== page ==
Fig. 7 Angular surface scattering in reflection for a single layer coating at normal illumination.

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Moreover, the curves of ARS calculated by the NSS, BVS, and GHS theories for the single layer coating are plotted in Fig. 8.

 

Fig. 8 Results of (a) ARS and (b) normalized ARS calculations for the single layer coating with different interfacial structures represented as different roughness values.

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In Fig. 8(a1), for the smoothest interface case under investigations (σtot/λ = 0.01), i.e. the condition that the interfaces are smooth enough is satisfied, the prediction of the NSS agrees well with the BVS prediction. In theories of single surface scattering, the criterion to evaluate whether or not an optical surface is smooth is [29]: σtotcosθi/λ≤ 0.02. We suppose that this criterion is valid likewise for interfaces inside a multilayer. The GHS theory predicts the higher ARS curve than the NSS and BVS theories, which implies that it is possible to reduce scattering in multilayers by taking a proper design. The reason why the scattering is reduced may be that the optical factors, cik± , at different interfaces are in opposite phase, which leads to a destructive interference effect [20].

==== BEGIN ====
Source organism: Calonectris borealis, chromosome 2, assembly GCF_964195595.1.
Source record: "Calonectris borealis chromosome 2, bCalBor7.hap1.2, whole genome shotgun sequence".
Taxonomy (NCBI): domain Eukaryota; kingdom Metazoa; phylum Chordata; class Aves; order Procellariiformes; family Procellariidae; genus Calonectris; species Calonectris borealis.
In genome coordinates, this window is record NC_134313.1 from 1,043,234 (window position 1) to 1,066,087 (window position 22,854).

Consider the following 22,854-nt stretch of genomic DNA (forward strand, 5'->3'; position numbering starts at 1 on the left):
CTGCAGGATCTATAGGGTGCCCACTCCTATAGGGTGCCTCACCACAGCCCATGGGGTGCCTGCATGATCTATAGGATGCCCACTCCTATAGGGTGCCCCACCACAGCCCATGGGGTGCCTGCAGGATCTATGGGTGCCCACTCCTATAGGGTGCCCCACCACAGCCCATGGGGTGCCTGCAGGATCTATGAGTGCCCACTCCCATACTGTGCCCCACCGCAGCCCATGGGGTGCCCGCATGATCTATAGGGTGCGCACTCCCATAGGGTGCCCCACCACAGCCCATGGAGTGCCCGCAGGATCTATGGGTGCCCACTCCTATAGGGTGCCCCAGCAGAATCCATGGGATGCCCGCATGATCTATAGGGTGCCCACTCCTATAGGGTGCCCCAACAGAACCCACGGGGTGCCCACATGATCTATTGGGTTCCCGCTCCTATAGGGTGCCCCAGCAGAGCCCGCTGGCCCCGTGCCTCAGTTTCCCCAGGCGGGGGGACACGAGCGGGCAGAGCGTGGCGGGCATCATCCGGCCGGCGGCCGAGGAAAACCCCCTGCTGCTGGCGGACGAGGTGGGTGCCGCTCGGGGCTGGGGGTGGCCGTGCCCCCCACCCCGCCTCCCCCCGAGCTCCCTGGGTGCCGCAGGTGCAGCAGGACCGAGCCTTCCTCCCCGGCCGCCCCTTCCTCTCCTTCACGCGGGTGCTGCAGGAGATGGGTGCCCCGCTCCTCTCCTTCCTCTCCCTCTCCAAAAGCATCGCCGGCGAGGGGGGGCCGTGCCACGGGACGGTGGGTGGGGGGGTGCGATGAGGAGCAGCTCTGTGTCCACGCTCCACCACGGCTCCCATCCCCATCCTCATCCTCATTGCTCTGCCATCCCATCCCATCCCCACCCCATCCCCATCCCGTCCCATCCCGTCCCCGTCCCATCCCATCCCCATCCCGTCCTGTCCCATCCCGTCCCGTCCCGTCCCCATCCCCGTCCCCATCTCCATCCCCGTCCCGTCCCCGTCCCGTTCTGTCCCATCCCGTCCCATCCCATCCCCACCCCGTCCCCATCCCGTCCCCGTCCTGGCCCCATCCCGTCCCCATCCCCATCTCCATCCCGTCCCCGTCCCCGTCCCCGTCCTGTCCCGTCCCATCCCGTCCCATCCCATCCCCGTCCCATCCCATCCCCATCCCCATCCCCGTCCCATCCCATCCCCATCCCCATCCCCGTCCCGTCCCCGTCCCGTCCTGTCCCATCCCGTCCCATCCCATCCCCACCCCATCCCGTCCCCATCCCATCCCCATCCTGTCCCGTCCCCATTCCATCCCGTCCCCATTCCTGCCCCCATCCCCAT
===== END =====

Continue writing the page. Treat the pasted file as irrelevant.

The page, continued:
Figure 8(a2) for σtot/λ = 0.05 shows that the BVS predicts slightly stronger scattering than the NSS over all scattering angles. This is reasonable because the smooth interface lamination is slightly violated. Except this, the prediction in Fig. 8(a2) is quite similar to that in Fig. 8(a1) in terms of the curve trend. With further increasing of the roughness in Fig. 8(a3) for σtot/λ = 0.1 and Fig. 8(a4) for σtot/λ = 0.5, the differences between the BVS and NSS increase quickly. The reason is that the ARS predicted by the BVS is proportional to the PSD of interface and thereby to the square roughness while the predictions of the NSS at low scattering angles are decreased especially at large values of roughness. As a result, the BVS model predicts the highest but relatively reasonable curve in Fig. 8(a3), while it is notably failed for the BVS prediction in Fig. 8(a4) because of its TS value greater than one.